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February 06, 1987 - Image 28

Resource type:
Text
Publication:
The Detroit Jewish News, 1987-02-06

Disclaimer: Computer generated plain text may have errors. Read more about this.

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OPINION

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28

Friday, February 6, 1987

THE DETROIT JEWISH NEWS

524-9220

Herzog Should Return
Germany's Friendship

ERIC GUTWILLIG

Special to The Jewish News

M

ost problems which
arise in the course of
events disappear
with time and are replaced by
new ones. This is the case with
problems which face individu-
als and problems which face
nations. However, occasionally
a dilemma arises which will
surface again and again and
simply refuses to go away. This
is true of the Arab-Israel con-
flict. It is also true of our atti-
tude towards the Germans,
considering what that nation
has done to our people, not in
the dim an _ d distant past, but
within the lifetime, of many of
us.
In most of its aspects, the
problem is one for the indi-
vidual. Whether to spend one's
holiday in Germany or even go
to live there, whether to buy a
German shaver or automobile,
are questions the individual
has to face and solve; each
must face his own conscience in
the matter. But when it comes
to a question like the ac-
ceptance of restitution from
Germany or, more recently,
the visit of President Herzog to
that country, then we have to
,face the problem as a nation
and give our answer collec-
tively.
Let's face it, many of those
who have found it convenient
to go back to live in Germany
have found an excuse, for
example: "Why blame the
whole German people for the
wrongdoings of the Nazis?"
This argument implies that
the German people were some-
how reluctantly forced to ac-
cept the excesses of a Nazi
minority. Much as we'd like to
believe this, history has it
otherwise. One needs only
focus one's memories on the
enthusiastic scenes with which
Hitler and his cohorts were
greeted by massive crowds
early in his career. Each eg-
regious announcement was re-
ceived with the wildest of
cheers, and the crasser his dec-
larations were, the more
enthusiastic the crowd waxed.
It was by a democratic
majority that Hitler was first
vjted into power, and if his
methods were subsequently far
from democratic, let us not lose
sight of that fact. No, that bit
about the reluctant German
majority being coerced by a
ruthless minority won't hold
water! So, the basis of any ra-
tional discussion of the prob-
lem must be that the German
people have committed a vast,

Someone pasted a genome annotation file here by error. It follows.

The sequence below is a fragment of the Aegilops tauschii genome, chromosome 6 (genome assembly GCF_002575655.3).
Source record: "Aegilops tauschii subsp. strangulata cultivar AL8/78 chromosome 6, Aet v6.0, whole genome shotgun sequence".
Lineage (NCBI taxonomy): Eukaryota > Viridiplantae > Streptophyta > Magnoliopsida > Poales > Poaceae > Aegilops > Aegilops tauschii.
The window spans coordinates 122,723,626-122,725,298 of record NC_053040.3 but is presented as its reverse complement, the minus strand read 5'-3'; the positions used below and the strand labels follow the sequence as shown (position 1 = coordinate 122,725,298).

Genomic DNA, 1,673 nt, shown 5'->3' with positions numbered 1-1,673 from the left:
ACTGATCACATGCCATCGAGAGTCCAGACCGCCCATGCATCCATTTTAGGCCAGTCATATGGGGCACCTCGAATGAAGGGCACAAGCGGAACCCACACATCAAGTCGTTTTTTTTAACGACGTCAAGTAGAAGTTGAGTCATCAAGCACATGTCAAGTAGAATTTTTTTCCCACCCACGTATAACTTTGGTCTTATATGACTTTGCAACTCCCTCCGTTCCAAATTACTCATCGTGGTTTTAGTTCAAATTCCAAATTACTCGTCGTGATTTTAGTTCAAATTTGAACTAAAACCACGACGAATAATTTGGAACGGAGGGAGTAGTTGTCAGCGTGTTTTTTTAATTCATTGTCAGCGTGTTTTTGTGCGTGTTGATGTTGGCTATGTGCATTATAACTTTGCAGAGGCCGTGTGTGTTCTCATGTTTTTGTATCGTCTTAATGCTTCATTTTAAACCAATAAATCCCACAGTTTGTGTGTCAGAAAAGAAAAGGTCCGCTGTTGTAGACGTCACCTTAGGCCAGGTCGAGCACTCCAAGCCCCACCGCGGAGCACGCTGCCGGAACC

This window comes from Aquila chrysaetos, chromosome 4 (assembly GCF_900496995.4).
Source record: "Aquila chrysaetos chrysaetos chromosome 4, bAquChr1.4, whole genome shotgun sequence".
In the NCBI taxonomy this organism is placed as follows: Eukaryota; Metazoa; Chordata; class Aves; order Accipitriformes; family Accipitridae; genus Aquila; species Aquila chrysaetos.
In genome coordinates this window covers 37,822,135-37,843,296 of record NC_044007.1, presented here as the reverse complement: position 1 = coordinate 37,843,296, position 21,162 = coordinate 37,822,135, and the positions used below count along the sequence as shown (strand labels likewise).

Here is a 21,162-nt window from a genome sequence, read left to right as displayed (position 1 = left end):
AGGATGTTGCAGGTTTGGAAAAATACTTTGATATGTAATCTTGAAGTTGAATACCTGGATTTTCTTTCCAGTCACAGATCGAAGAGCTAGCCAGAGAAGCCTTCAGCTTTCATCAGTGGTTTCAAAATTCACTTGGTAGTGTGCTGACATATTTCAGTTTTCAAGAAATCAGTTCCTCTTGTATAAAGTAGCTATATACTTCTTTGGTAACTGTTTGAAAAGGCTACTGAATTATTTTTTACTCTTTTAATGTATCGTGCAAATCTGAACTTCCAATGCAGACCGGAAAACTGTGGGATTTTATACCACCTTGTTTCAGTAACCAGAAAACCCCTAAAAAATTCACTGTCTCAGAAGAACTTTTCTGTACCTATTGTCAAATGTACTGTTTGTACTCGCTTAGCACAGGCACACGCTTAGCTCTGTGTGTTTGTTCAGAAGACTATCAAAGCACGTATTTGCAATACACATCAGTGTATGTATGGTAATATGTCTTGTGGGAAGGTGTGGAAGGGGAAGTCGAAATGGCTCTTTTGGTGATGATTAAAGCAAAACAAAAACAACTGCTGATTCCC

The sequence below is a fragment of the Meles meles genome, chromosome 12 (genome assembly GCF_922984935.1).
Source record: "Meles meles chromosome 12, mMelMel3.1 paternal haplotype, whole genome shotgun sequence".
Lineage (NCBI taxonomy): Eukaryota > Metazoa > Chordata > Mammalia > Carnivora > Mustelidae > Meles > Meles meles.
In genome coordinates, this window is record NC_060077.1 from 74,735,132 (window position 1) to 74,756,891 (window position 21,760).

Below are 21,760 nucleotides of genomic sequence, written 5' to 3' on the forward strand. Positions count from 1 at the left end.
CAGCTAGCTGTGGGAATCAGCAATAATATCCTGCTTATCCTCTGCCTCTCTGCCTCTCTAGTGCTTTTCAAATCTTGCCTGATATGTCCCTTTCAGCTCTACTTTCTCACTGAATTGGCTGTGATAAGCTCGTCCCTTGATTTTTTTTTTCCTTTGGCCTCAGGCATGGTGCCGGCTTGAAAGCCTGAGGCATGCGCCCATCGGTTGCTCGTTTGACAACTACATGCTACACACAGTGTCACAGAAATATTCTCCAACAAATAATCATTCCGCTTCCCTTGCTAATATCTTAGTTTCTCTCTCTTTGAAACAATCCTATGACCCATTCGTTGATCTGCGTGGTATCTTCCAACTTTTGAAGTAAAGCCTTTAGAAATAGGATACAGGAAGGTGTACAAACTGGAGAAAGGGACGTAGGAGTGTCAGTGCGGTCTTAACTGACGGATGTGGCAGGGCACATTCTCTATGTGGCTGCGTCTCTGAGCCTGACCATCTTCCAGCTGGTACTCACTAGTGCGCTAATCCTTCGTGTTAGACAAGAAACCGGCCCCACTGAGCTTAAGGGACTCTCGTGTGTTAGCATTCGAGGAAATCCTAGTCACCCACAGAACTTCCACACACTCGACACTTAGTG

indescribable and inhuman
crime against the Jewish
people — a crime unprece-
dented in its magnitude, in its
vileness and in its wickedness.

Eric Gutwillig is a freelance
writer living in Haifa.

And that being so, would a
boycott of Germany by the
Jews — at least for the next few
generations — not be justified?
The answer seems to be: Jus-
tified? Yes. Wise? No.
Jews have boycotted Spain
after the inquisition, which
was of lesser scope than the
German Holocaust. Neverthe-
less, I find myself in disagree-
ment with the distinguished
gentlemen who would have
President Herzog renounce his
forthcoming visit. What is a
boycott intended to achieve?
This, at least, can be said with
confidence. The post-war Ger-
man leaders have expressed
deep regret at what was done
in their people's name and
have displayed a real sense of
outrage. The activities of a
small minority notwithstand-
ing, the militarism and the evil
manifestations that go with it,
thankfully seem to be a thing
of the past. Moieover, sur-
rounded as we are by vicious
enemies who would gladly ex-
terminate us, are we in a posi-
tion to reject an open hand ex-
tended to us in genuine friend-
ship?
When all is said and done,
the question has already been
decided, and to bring it up now
is purely academic. By accept-
ing restitution_
. payments and
by receiving visits from the
highest-ranking German lead-
ers, Israel has firmly declared
itself against the boycott op-
tion. To bring it up now is like
debating whether India should
be granted independence! The
decision has been made. Suc-
cessful visits by national lead-
ers can have a lasting and
salutary effect on the relations
between nations — witness the
effects of Mrs. Thatcher's
highly successful visit to Is-
rael.
The energy spent on debat-
ing whether President Herzog
should visit Germany or not,
would be better utilized ensur-
ing that his visit will be a suc-
cessful one!

Task Force
On Unity

Philadelphia (JTA) —
Jewish leaders have formed a
task force on intracommunal
understanding to work against
a national trend of divisive
religious differences within
the Jewish community: The
group hopes that a series of
meetings will lead to dis-
cussions within the commu-
nity.
The National Jewish Center
for Learning and Leadership
has begun a national unity
program. Three rabbis in San
Francisco and two in New Jer-
sey have undertaken local pul-
pit exchanges with the same
intent.

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